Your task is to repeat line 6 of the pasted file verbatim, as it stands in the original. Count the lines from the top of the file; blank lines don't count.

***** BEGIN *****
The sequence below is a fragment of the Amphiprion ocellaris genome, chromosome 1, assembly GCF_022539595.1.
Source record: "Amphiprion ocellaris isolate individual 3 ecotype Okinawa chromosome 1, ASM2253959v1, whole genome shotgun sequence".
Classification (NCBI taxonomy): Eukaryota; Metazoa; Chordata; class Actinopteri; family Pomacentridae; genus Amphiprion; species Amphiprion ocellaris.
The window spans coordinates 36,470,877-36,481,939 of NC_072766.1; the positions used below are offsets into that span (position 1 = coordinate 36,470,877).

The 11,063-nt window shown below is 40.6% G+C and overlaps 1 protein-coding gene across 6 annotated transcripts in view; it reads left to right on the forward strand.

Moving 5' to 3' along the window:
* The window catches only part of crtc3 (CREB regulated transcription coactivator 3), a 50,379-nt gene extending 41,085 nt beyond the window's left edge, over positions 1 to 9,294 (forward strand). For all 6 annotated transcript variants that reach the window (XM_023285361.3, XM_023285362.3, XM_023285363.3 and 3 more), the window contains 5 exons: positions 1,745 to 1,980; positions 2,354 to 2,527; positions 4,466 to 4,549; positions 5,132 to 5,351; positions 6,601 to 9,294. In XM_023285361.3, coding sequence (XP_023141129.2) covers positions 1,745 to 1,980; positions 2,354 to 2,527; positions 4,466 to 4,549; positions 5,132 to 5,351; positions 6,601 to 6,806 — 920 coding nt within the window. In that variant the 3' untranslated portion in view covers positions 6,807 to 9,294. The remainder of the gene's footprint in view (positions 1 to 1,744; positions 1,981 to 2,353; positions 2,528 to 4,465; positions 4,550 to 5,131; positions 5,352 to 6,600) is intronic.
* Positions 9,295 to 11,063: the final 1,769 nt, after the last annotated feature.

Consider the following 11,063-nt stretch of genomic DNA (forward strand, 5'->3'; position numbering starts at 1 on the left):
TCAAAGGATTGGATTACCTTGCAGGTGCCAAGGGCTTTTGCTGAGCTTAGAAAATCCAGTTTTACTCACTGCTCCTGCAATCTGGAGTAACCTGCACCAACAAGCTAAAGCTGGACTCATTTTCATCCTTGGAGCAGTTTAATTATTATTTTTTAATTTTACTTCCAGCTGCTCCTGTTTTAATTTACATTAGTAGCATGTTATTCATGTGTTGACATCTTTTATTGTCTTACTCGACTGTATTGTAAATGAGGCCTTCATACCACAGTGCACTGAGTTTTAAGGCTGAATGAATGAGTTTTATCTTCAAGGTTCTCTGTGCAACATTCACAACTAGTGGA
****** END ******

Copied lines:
Moving 5' to 3' along the window: